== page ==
The Jags are pretty jacked elsewhere, but Bortles' supporting cast continues to lack star power.
28. Dak Prescott, Dallas Cowboys
TGFEE. Without running back Ezekiel Elliott, the Dallas Cowboys would be ranked a lot closer to the bottom of this list. But Elliott led the league in rushing as a rookie two years ago and averaged a league-high 98.3 yards per game when he wasn't suspended in 2017.
The 22-year-old should dominate behind one of the NFL's best offensive lines in 2018.
But with Dez Bryant and Jason Witten gone, the Cowboys are hoping to survive without the only two players on their roster who caught five-plus touchdown passes in 2017.
The receiving corps is deeper now because they've given themselves several relatively talented options to replace Bryant (Tavon Austin comes over from the Rams, Deonte Thompson from the Bills, Allen Hurns from the Jaguars and Michael Gallup from the third round of the draft). But none of those guys look as though they can be lead dogs out wide, and veterans Terrance Williams and Cole Beasley are also best-suited for complementary roles.
Throw in that the top candidates to replace Witten are 2015 seventh-round pick Geoff Swaim (nine career catches) and 2016 sixth-round pick Rico Gathers (zero career catches) and you begin to wonder if Cowboys quarterback Dak Prescott will have any pass-catchers he can rely on in 2018.
27. Andy Dalton, Cincinnati Bengals
Cincinnati Bengals quarterback Andy Dalton is lucky to have wide receiver A.J. Green, who has made the Pro Bowl in each of his seven NFL seasons. The problem is there isn't much beyond that at the offensive skill positions.
Brandon LaFell is coming off a terrible age-31 season in which he averaged a career-low 10.5 yards per reception while catching only 58 percent of the passes thrown his way. He's still slated to start opposite Green because first-round pick John Ross was MIA as a rookie, while 2016 second-rounder Tyler Boyd experienced a sophomore slump in 2017.
Tight end Tyler Eifert can hardly be relied on after missing all but 10 games the last two years, and backup Tyler Kroft lacks big-play ability.
There is some hope for second-year second-round pick Joe Mixon in the backfield, but he has a lot of work to do after averaging a mere 3.5 yards per rush as a rookie. Mixon's partner, Giovani Bernard, is a replacement-level veteran.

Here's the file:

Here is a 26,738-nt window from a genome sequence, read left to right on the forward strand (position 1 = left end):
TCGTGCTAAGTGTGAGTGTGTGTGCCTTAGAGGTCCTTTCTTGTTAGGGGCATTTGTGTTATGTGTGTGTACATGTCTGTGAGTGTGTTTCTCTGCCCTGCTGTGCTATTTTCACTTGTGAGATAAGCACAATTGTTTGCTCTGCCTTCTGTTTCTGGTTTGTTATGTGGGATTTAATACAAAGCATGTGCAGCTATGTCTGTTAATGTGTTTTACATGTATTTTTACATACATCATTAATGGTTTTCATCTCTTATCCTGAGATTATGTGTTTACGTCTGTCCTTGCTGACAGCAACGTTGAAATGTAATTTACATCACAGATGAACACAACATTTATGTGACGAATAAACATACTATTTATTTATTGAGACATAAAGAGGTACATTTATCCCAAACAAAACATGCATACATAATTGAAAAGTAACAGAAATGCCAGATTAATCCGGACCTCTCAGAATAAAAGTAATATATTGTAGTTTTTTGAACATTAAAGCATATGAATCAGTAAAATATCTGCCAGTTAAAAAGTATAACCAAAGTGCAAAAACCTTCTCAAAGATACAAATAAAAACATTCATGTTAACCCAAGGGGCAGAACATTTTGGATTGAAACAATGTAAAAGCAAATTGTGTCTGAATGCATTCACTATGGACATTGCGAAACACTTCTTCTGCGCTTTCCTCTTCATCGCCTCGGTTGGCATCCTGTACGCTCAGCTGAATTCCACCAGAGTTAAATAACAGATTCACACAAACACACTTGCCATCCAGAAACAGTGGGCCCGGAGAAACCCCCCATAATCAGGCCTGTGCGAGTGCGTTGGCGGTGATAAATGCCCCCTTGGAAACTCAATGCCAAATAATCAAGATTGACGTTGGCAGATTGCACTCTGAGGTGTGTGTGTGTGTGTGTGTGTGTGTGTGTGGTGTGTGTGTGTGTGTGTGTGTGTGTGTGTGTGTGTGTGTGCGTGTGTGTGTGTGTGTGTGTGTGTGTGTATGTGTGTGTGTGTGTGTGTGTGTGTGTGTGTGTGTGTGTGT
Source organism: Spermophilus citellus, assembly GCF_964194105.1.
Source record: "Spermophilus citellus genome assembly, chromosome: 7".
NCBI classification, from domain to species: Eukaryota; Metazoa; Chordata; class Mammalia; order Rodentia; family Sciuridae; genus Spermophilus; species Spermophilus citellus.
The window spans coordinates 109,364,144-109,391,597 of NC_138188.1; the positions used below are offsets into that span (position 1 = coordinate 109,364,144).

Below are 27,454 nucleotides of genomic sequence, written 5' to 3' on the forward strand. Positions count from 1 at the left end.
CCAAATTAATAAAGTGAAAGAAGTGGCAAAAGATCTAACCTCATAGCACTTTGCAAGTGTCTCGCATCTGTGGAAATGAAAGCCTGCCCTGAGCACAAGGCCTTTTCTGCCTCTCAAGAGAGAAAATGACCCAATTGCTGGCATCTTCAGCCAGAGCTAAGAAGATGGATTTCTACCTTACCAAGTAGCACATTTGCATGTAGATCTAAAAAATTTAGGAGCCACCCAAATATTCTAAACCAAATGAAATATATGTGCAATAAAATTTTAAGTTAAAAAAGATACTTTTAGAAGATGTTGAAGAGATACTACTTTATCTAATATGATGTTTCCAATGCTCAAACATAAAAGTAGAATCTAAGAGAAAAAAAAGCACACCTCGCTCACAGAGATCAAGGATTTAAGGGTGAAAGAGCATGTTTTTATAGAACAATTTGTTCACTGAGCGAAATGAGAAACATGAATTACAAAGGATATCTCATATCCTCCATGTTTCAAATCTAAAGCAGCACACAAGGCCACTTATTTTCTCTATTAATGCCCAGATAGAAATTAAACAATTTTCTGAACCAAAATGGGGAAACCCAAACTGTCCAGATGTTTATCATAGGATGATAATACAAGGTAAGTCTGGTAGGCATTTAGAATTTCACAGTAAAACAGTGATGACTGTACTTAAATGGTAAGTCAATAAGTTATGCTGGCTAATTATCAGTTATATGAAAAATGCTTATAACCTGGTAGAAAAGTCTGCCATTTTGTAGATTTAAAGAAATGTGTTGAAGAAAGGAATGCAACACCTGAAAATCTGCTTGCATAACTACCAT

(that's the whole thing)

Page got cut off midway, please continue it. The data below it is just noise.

A healthy and hot Green can make up for the lack of talent elsewhere, but even he's coming off the worst statistical complete season of his career (he averaged a career-low 67.4 yards per game and caught a career-low 52 percent of the passes thrown his way). If he doesn't get back on track in 2018, Dalton will have one of the worst supporting casts in the league.
26. Alex Smith, Washington Redskins
Unfortunately for Alex Smith, the league's highest-rated passer in 2017 won't have as much support at the offensive skill positions in his new home.
Smith, who was traded from the Kansas City Chiefs to the Washington Redskins this offseason, joins an offense that is loaded with question marks.
- Can 2016 first-round receiver Josh Doctson emerge in his third season? He caught only 45 percent of the passes thrown his way as a sophomore.
- Can big-money free-agent addition Paul Richardson live up to his contract opposite Doctson? He had a reception rate of just 56 percent the last two years in Seattle and has just 19 career starts under his belt.
- Did slot receiver Jamison Crowder peak when he accumulated 847 receiving yards and caught seven touchdown passes in 2016? He was less productive on more targets in 2017.
- Can talented tight end Jordan Reed stay healthy? He's missed 14 games the last two years, and he's never played all 16 games in a season.
- Can someone emerge in the backfield? Robert Kelley and Samaje Perine both failed to do so last year, and we're obviously yet to see what Derrius Guice has in him.
If Doctson and/or Richardson come through, Reed stays healthy and Guice delivers, Smith could have a top-10 arsenal. But that's hoping for a lot. Still, the Redskins stay out of the bottom tier here based on potential and because pass-catching back Chris Thompson could be a game-changer if he can bounce back from the leg injury that ended his breakout 2017 season prematurely.
25. Russell Wilson, Seattle Seahawks
Richardson was a solid starter in support of top receiver Doug Baldwin, while Graham was one of the most dominant red-zone presences in the league.
And it's not as though Wilson was considered to be well-supported in the first place. Now, he'll be relying more heavily on Baldwin (a solid but often unspectacular No. 1 option), Tyler Lockett (high potential but has yet to shine), Brandon Marshall (no longer effective at the age of 34) and Jaron Brown (low catch rate the last three years in Arizona).
With backup tight end Luke Willson also gone, Ed Dickson will probably be the starter there. Graham had more touchdowns last season (10) than Dickson has in his last six seasons with the Ravens and Panthers (six).
There is some hope for a running game that will get Chris Carson back from injury and will look for rookie first-round pick Rashaad Penny to play a major role, but Carson played in just four games as a rookie, and the jury is obviously still out on Penny.
For the Seahawks to get back to the playoffs in 2018, Wilson will probably have to do even more of the heavy lifting.
24. Sam Bradford, Arizona Cardinals
Sam Bradford will be trying to hold off rookie Josh Rosen for as long as possible in Arizona, but a lack of depth and questions regarding the top guns within his supporting cast might not help Bradford's cause.
The Cardinals lost two of their four most productive 2017 wide receivers when John Brown and Jaron Brown walked in free agency, leaving them with just JJ Nelson (who has somehow caught just 46 percent of the passes thrown his way in his three NFL seasons), Chad Williams (three catches as a rookie third-round pick in 2017) and rookie second-round pick Christian Kirk as the primary complements to Larry Fitzgerald.